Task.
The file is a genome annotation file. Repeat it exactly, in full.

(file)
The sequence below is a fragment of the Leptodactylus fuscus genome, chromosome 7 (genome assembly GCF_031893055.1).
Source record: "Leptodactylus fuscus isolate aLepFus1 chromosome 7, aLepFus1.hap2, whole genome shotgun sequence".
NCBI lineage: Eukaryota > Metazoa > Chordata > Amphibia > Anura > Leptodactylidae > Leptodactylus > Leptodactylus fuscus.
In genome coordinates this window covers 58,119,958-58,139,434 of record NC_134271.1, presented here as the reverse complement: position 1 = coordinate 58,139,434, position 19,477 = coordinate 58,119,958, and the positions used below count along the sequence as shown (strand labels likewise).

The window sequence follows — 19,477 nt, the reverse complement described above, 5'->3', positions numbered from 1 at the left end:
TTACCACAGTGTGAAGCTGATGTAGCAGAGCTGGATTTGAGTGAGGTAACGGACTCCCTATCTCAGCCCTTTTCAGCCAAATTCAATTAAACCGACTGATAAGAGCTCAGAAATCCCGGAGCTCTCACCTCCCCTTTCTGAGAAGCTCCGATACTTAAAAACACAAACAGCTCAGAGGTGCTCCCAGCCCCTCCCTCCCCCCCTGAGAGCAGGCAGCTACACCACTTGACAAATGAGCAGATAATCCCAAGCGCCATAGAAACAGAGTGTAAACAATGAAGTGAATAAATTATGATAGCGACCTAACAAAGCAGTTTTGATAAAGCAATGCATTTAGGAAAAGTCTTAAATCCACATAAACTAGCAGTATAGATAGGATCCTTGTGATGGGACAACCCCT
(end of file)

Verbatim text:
The sequence below is a fragment of the Leptodactylus fuscus genome, chromosome 7 (genome assembly GCF_031893055.1).
Source record: "Leptodactylus fuscus isolate aLepFus1 chromosome 7, aLepFus1.hap2, whole genome shotgun sequence".
NCBI lineage: Eukaryota > Metazoa > Chordata > Amphibia > Anura > Leptodactylidae > Leptodactylus > Leptodactylus fuscus.
In genome coordinates this window covers 58,119,958-58,139,434 of record NC_134271.1, presented here as the reverse complement: position 1 = coordinate 58,139,434, position 19,477 = coordinate 58,119,958, and the positions used below count along the sequence as shown (strand labels likewise).

The window sequence follows — 19,477 nt, the reverse complement described above, 5'->3', positions numbered from 1 at the left end:
TTACCACAGTGTGAAGCTGATGTAGCAGAGCTGGATTTGAGTGAGGTAACGGACTCCCTATCTCAGCCCTTTTCAGCCAAATTCAATTAAACCGACTGATAAGAGCTCAGAAATCCCGGAGCTCTCACCTCCCCTTTCTGAGAAGCTCCGATACTTAAAAACACAAACAGCTCAGAGGTGCTCCCAGCCCCTCCCTCCCCCCCTGAGAGCAGGCAGCTACACCACTTGACAAATGAGCAGATAATCCCAAGCGCCATAGAAACAGAGTGTAAACAATGAAGTGAATAAATTATGATAGCGACCTAACAAAGCAGTTTTGATAAAGCAATGCATTTAGGAAAAGTCTTAAATCCACATAAACTAGCAGTATAGATAGGATCCTTGTGATGGGACAACCCCT